This loco was first started in early 2005 and was due to be finished as 50 2146-4. In fact the loco ran in that guise at the Upper Mill show in that year and was even covered on its own page, here. This might be considered 'page 1' of this story and shows the level of detail I applied to the model in that guise. As I mentioned in that description, the cab and chassis both needed more work and a set of etched plates were required. There was a further curve-ball: In early 2006 Gützold announced they were preparing to bring out a model of a BR58.30. So my plans to bash around various locos altered and the Neubau 2'2't28 tender fitted to 50 2146 would be needed for another project.
A search through a few books found a suitable candidate, 50 3044-0 running in 1974. This was an ex-ÜK (Übergangs Kriegslok) or austerity version that had received many of the standard parts and was now in very similar outline to the model of '2146, but had the smaller, Altbau 2'2't26 tender. There were a few differences, the square steampipes had been retained and would need making, the gutterline on the cab was higher and the grabs on the front bufferbeam were different. Not a whole load then; but enough to be getting on with. And at least it was in use earlier than the 1984 date of '2146 as modelled...
I started with the cab. There were a few changes required to this part. The original gutter was trimmed and polished off; a little filler was used to restore the profile over the cab side windows. The new gutter was made from plastic microstrip, simply stuck in place with a little MEK.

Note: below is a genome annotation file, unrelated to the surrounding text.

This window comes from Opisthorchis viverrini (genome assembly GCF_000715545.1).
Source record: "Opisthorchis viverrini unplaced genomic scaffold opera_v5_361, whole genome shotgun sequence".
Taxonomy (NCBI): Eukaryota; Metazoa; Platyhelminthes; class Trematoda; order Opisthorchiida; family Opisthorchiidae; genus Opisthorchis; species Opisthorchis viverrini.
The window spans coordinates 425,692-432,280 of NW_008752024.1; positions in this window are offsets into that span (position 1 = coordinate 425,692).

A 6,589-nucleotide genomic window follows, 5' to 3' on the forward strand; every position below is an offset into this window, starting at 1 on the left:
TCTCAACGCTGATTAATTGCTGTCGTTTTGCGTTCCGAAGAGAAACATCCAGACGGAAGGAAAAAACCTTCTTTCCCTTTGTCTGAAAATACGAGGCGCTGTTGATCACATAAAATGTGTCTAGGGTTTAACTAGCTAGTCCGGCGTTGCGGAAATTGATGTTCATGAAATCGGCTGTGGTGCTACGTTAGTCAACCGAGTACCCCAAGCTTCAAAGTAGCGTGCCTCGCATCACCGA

The fallplate is simply a panel of brass chequer plate with a short length of handrail wire soldered along its front edge. The ends of the wire fit into a couple of small handrail knobs, which in turn stick into the cab floor. As you can see, these parts were blackened before being fitted.
There is a little bit of work required on the tender, I replaced the grabs on the top of the tank, the ladders at the back and the handrails at the front. This tender body actually comes from an Austrian version of the BR50, so already has the higher coalboards required for the prototype. The chassis has had a little detailing to the rear bufferbeam, including fitting new lamps, hoses and grabs. The wheels have been replaced, courtesy of Weinert.
While the tender was dismantled for detailing I fitted the DCC decoder. In this case a Lenz 'Silver' was used as it provides all the motor functionality of the 'Gold' but in a cheaper package; of course in a loco this size I wasn't going to need a 'Power 1'. I made space for the decoder in the bunker by removing the die-cast coal and gluing the bunker moulding to the top of the tank. The fourth picture shows why removing the internal moulded 'features' from the bunker helped make the whole of the space inside it available for the decoder; I hadn't done it at the time the photo was taken. The pictures above show how the tracks need cutting to fit the decoder. Of course, if you're going to want to fit lights or smoke generators these areas will need isolating too. The red and black feed wires are soldered on to the circuitboard on the pick-up side of the break. The orange and grey wires are soldered onto the motor contact clips on the circuitboard; this can just be seen in the third picture. There is just enough room around the back of the bunker for the wires to run up over the motor. The decoder can then be retained with a sticky pad on to the top of the motor. A piece of lead sheet (flashing) was cut to make a base for the coal load; as it's over the decoder it makes sense to insulate the inside of it - I used masking tape. So that's it - reasonably straightforward and some ways less fiddly than the DCC-ready versions of the BR50 currently produced. Of course it gets a little more complicated if you're retaining working lights and/or using a smoke generator as the function wires from the decoder would need running to where they're needed.